On a rainy day last July, Charles Farmer stepped out of the Lincoln Correctional Center without any ID and $30 in his pocket. He’d just turned 38, had 20 years of prison time under his belt and no idea what would come next.
“For 20 years I was taken care of,” Farmer says. “And that’s not a good feeling.”
He returned to the Southwest Side of Chicago, his movement restricted by an ankle monitor as part of his parole. With no job to go to, he spent his first few months of freedom at home until a friend introduced him to the Inner-City Muslim Action Network. Within a couple weeks, the nonprofit, with an office about 10 blocks north of his house in Chicago Lawn, hired him to help rehab a building left vacant in the wake of the foreclosure crisis.
“A job makes you put your head up, pull your shoulders back,” he says. “It helped me pull my weight so I’m not a burden anymore.”
More than 30,000 people are released from Illinois state prisons each year, according to the Department of Corrections. Most return to the same poor Chicago neighborhoods they grew up in. But they’re not always welcomed with open-arms, says 16th Ward Ald. JoAnn Thompson, who represents a swath of the Southwest Side with some of the highest concentrations of returning ex-offenders in the state. She’s trying to get approval to build a halfway house, but neighbors oppose it because they’re afraid to live next door to people convicted of crimes.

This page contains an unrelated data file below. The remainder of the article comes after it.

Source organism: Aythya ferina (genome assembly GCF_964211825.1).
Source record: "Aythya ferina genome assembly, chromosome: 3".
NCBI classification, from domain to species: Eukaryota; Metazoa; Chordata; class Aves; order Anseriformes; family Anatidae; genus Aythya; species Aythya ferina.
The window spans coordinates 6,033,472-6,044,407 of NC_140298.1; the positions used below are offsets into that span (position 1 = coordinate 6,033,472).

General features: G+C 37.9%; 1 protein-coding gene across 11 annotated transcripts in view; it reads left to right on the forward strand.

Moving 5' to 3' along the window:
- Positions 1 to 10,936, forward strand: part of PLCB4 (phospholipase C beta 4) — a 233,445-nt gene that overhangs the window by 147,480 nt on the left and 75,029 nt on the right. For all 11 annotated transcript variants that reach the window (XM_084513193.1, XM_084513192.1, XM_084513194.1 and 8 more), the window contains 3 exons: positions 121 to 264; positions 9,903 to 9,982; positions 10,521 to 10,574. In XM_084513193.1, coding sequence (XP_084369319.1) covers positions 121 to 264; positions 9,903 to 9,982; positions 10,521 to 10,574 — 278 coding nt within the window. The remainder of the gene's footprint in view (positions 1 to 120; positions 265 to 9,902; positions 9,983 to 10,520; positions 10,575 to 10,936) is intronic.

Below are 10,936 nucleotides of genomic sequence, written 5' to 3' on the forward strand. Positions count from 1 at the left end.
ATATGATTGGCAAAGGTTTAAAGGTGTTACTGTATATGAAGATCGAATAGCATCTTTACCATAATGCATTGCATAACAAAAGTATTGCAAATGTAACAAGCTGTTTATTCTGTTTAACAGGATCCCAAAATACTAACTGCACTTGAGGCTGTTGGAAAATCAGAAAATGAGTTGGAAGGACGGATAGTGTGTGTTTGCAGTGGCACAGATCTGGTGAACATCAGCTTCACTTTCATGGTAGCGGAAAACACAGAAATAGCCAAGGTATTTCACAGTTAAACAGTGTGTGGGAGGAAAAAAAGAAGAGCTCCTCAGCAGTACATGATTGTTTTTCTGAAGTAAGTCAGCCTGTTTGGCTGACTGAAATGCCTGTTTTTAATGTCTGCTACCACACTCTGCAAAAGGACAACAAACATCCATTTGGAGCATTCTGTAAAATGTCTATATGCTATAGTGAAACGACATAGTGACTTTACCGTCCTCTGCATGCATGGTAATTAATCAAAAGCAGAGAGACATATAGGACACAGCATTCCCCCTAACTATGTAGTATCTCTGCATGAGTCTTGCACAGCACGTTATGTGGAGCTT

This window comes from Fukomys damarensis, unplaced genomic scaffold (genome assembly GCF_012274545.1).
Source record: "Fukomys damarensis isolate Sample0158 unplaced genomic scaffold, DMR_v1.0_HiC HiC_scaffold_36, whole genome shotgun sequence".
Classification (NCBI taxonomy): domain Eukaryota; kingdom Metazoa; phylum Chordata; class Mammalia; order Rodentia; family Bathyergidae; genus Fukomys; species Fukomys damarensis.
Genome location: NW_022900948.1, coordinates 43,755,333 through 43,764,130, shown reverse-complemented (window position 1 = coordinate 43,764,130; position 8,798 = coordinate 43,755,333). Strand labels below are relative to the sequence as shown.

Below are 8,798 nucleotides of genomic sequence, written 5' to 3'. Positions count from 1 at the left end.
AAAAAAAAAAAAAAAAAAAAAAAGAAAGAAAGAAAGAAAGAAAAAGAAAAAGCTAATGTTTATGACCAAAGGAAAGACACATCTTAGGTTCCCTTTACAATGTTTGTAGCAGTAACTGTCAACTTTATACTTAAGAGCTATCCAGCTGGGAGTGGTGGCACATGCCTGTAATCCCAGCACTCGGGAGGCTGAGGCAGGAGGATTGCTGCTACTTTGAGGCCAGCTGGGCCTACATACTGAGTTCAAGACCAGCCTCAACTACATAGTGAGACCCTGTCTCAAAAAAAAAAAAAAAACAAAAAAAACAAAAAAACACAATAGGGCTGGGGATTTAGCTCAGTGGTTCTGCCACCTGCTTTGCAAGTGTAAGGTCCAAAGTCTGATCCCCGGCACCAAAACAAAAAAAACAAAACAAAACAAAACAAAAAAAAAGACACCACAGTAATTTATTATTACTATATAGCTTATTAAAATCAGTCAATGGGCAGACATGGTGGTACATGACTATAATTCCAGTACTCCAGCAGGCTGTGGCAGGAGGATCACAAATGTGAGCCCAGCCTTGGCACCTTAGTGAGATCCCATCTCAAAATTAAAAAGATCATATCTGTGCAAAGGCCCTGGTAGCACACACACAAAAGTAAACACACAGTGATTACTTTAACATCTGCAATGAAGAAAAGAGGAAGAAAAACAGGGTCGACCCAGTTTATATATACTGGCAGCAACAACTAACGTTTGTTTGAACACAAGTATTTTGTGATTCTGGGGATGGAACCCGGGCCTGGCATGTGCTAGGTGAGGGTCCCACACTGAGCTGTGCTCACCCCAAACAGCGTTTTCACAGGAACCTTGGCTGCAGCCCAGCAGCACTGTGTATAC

“If we shut them out, where are our people going to go?” she says.
In another part of the ward, something different is happening. On the 6200 block of South Fairfield Avenue, Farmer has spent the better part of the last year rehabbing a two-flat that ex-offenders and their families will soon call home. In the upcoming Spring issue of The Chicago Reporter, we profile that community’s effort to breathe life back into a building, and a block, devastated by foreclosures. Neighbors there realized that by coming together they could get rid of a drug den and children could walk to school without having to worry about getting caught in gang violence. Meanwhile, ex-offenders are reconnecting with their community. And neighbors are discovering that the same people who once caused harm to the neighborhood were capable of rebuilding it.
“To see them welcoming you with open arms,” Farmer says, proves “if you show them good, they’ll treat you good.” A lot of work went into building that good will. On Thanksgiving, Farmer and other volunteers delivered turkeys. When the snow fell, they shoveled sidewalks.
On Monday, a marching band from Fairfield Academy, the grade school on the block, led a ceremony that, without a word, showed what the community thinks of Farmer and the others who came together to rehab the house.
Farmer and the other four men hired by IMAN all served long prison sentences. Farmer had been behind bars since he was 18 and charged with attempted murder. To them, the construction work has been more than just a job.
“When you grow up in the streets, you’re black hearted,” Farmer says. “Through this project, we’re getting our humanity back.”